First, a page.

Predictors of falling cholesterol levels in older adults: The cardiovascular health study

Teri A. Manolio, Mary Cushman, John S. Gottdiener, Adrian Dobs, Lewis H. Kuller, Richard A. Kronmal

Research output: Contribution to journalArticlepeer-review

16 Scopus citations


Purpose To estimate 4-year change in serum total cholesterol levels in a population-based sample of older adults and identify independent predictors of cholesterol decline. Methods Prospective study of 2837 adults aged 65 years and older with serum cholesterol measured in 1992-1993 and 1996-1997. Results Mean serum cholesterol levels declined 6.3 mg/dl between the two examinations. Declines were greater in white (-7.3 mg/dl) than black (-1.4 mg/dl) participants and in those in good/excellent health (-0.9 mg/dl) vs. fair/poor health (-3.1 mg/dl; both p < 0.01). Factors associated with greater decline on multivariate analysis included age, male gender, and higher white cell count, albumin, and baseline cholesterol. Cholesterol levels declined 2.0 mg/dl per 6 year increment in baseline age and 6.8 mg/dl more in men than women after adjustment for other factors. C-reactive protein levels were unrelated to cholesterol change. Conclusion Declining cholesterol levels were associated with male gender, advanced age, weight loss, and white blood cell count but not with C-reactive protein levels. The role of declining cholesterol synthesis, due to as yet undefined age-related changes or to cytokine-mediated reductions related to illness, should be examined to help clarify the mechanisms of the sometimes marked declines in cholesterol levels observed at advanced ages.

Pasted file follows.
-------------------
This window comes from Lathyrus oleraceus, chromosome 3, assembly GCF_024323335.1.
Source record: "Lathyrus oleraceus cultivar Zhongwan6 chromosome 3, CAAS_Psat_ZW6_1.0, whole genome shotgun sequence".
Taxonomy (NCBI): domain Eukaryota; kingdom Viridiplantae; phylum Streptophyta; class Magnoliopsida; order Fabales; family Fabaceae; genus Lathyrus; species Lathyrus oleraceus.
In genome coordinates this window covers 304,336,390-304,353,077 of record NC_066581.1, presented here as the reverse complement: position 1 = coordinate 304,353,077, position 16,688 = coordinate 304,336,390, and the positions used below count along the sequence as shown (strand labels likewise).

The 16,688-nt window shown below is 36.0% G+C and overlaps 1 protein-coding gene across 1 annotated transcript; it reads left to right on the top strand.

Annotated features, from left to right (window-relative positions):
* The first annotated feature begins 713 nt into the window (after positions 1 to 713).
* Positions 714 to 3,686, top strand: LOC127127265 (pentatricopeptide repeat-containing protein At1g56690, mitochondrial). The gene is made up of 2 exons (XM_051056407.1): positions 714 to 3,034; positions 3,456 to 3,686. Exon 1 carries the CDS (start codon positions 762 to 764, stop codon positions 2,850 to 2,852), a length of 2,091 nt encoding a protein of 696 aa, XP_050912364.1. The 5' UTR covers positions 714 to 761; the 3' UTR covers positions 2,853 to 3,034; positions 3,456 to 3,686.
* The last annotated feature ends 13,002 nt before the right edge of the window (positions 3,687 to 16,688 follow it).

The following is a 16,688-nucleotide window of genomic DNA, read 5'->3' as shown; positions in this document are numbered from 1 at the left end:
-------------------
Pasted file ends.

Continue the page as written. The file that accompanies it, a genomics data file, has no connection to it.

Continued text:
Original languageEnglish (US)
Pages (from-to)325-331
Number of pages7
JournalAnnals of epidemiology
Issue number5
StatePublished - May 2004


  • Aged
  • CHS
  • CVD
  • Cardiovascular Health Study
  • Cholesterol
  • ECG
  • Epidemiology
  • Risk Factors
  • cardiovascular disease
  • electrocardiogram

ASJC Scopus subject areas

  • Epidemiology


Dive into the research topics of 'Predictors of falling cholesterol levels in older adults: The cardiovascular health study'. Together they form a unique fingerprint.

Cite this